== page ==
AS THE numbers of those who died in skirmishes at the
Lonmin's Marikana mine came in this week, so did the assertions of gloom.
Opinion-makers went into overdrive, claiming South Africa's
problem of public violence - which often rears its ugly head during workers’
marches - is set to continue as little is done to stop it.
Opinion-makers said the murders in the North West Province
have raised the issue of violence in public consciousness.
Lonmin [JSE:LON] is one of the world's biggest producers of platinum
At least 10 people - including two police officers, two
security guards, three protesters and three other men - were killed at its
Marikana mine in Rustenburg this week after thousands of Lonmin's rockdrill
operators started an illegal strike a week ago, demanding to be paid R12 500 a
I am forced to agree with the opinion-makers because it is
well known that violence aimed at people holding divergent views in South
Africa's workplace is not condemned in the strongest possible terms by leaders
of both political parties and trade unions.
If these leaders do condemn it, it is often not followed by
tough actions aimed at eradicating the problem.
Even law enforcement authorities have become used to the
fact that workers' marches are violent. They are often dispatched to areas
where they come under attack. But this seems to have become a normal call to
duty for the police.
Instead of finding ways of fixing the problem, leaders of
political parties and trade unions often blame each other, failing to find and
deal harshly with violent members in their midst.
This could be the reason members of these parties and trade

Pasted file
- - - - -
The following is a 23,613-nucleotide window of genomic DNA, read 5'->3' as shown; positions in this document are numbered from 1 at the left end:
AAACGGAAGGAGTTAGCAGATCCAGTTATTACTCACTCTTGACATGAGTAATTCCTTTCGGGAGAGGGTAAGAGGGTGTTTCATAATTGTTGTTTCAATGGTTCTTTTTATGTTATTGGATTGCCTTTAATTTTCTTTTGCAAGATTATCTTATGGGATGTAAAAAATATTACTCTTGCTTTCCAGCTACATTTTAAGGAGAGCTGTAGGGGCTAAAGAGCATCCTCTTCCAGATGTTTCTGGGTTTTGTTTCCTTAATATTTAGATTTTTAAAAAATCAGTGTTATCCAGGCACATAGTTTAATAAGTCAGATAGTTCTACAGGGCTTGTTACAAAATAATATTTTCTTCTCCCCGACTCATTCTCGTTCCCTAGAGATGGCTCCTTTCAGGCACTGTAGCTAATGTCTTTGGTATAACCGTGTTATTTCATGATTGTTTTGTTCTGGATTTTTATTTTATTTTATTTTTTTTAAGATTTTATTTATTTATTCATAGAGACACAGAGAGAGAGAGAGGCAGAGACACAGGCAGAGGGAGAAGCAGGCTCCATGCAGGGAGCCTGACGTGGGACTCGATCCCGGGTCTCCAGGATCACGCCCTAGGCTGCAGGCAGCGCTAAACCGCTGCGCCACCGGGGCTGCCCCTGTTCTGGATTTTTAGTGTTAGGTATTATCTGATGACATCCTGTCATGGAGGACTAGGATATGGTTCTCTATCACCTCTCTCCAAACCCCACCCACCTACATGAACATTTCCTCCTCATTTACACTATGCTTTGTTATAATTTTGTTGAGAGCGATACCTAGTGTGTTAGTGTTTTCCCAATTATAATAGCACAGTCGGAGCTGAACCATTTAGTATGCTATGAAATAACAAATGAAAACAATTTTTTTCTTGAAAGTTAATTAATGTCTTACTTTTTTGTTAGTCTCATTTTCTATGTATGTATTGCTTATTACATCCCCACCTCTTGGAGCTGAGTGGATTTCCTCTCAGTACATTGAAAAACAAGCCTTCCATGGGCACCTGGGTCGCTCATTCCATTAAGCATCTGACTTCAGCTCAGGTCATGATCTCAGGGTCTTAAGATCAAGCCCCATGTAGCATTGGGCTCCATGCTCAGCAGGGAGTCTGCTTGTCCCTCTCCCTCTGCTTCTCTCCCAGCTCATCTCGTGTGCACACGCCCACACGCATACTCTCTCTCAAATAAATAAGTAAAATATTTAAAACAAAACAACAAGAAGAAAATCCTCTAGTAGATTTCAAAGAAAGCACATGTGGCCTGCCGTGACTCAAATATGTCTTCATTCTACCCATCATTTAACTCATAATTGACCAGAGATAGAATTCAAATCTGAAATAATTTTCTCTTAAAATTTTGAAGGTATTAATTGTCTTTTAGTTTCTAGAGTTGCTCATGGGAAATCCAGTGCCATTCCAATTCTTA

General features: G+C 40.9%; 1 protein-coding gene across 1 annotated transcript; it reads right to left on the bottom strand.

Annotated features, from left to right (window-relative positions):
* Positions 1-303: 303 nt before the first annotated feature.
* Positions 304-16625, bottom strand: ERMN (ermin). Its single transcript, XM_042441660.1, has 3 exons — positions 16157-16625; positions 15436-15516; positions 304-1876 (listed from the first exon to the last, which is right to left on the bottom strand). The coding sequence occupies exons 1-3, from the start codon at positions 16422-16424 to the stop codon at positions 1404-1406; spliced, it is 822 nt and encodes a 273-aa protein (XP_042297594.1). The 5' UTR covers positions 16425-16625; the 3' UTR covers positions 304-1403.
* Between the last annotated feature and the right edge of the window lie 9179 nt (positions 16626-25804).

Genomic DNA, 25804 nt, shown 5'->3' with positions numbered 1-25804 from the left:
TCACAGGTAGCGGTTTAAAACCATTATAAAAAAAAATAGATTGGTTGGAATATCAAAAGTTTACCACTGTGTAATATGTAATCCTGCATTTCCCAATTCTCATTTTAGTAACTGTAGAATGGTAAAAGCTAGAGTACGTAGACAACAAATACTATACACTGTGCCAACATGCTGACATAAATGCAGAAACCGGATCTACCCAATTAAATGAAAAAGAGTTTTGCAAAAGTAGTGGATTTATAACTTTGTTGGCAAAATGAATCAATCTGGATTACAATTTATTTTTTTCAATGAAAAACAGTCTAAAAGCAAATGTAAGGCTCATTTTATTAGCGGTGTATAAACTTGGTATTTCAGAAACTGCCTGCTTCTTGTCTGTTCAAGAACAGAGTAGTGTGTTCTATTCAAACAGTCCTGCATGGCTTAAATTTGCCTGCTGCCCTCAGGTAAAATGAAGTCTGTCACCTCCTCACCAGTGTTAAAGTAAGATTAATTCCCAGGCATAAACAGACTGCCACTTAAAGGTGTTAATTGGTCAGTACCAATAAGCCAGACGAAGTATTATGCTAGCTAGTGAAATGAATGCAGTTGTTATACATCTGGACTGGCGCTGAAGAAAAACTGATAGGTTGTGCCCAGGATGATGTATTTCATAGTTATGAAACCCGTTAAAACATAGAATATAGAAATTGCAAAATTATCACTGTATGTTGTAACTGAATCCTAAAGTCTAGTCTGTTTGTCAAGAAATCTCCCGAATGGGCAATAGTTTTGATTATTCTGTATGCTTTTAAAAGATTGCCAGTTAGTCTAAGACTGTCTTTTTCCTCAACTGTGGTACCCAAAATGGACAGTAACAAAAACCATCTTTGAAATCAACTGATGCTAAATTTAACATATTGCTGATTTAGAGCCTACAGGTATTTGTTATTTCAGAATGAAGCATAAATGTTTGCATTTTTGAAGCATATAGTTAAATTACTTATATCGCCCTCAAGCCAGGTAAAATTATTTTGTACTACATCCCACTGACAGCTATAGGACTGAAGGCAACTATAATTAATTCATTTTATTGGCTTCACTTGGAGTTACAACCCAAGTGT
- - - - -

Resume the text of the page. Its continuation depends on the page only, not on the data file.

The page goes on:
unions always openly carry dangerous weapons whenever they take to the streets.
Organisers and party marshals, it seems, do not discourage members from
carrying these weapons.
During the apartheid era, carrying weapons was condoned
because it was believed that marchers should be prepared to defend themselves
as they could come under attack from vigilante and brutal apartheid police
We are 18 years into a new democracy. Why do marchers still
Some of the best ways to increase enforcement against
violence and the carrying of these weapons is for the country's lawmakers to
ensure that a conviction will increase an offender's sentence if they are found
with dangerous weapons.
It is my conviction that those carrying weapons should be
investigated and prosecuted for the broad harm they do to communities, and well
beyond their individual victims.
Earlier this year, members of the country's biggest worker
federation Cosatu and the official opposition, the Democratic Alliance (DA),
clashed in Braamfontein, Johannesburg as the DA was marching to the offices of
Cosatu over youth wage subsidies.
None of the parties took responsibility for the violence
that followed these clashes. I know that a couple of people do get arrested in
these acts, but this is clearly not enough to deter people from violent
The case of Lonmin's Marikana mine this week clearly shows
that systems have not improved since the Braamfontein incident, and that
nothing new has been learnt from that case.
I can assure anyone who is prepared to listen that before
the end of the year, South Africa will have another Marikana. Reasons are
If somebody requested me to sum up in a line where South
Africa will be 10 years from now, I would say it will be neither the greatest
nor the wickedest of times.
South Africa's major companies will thrive and retain their
operations, but workers will never let them fully relish it.
What drives many companies in South Africa is an outlandish
mix of accomplishment and cosiness that underpins the craving to hold on to the
status quo, particularly on the wage issue. And that thought is not going to be
altered anytime soon.
South African companies will continue to pay company
executives millions of rands in bonuses, share options and salaries while
workers on the ground will be paid starvation wages.
If the companies' economic prosperity seems to reinforce the
status quo, the violence caused by suffering workers will continue.
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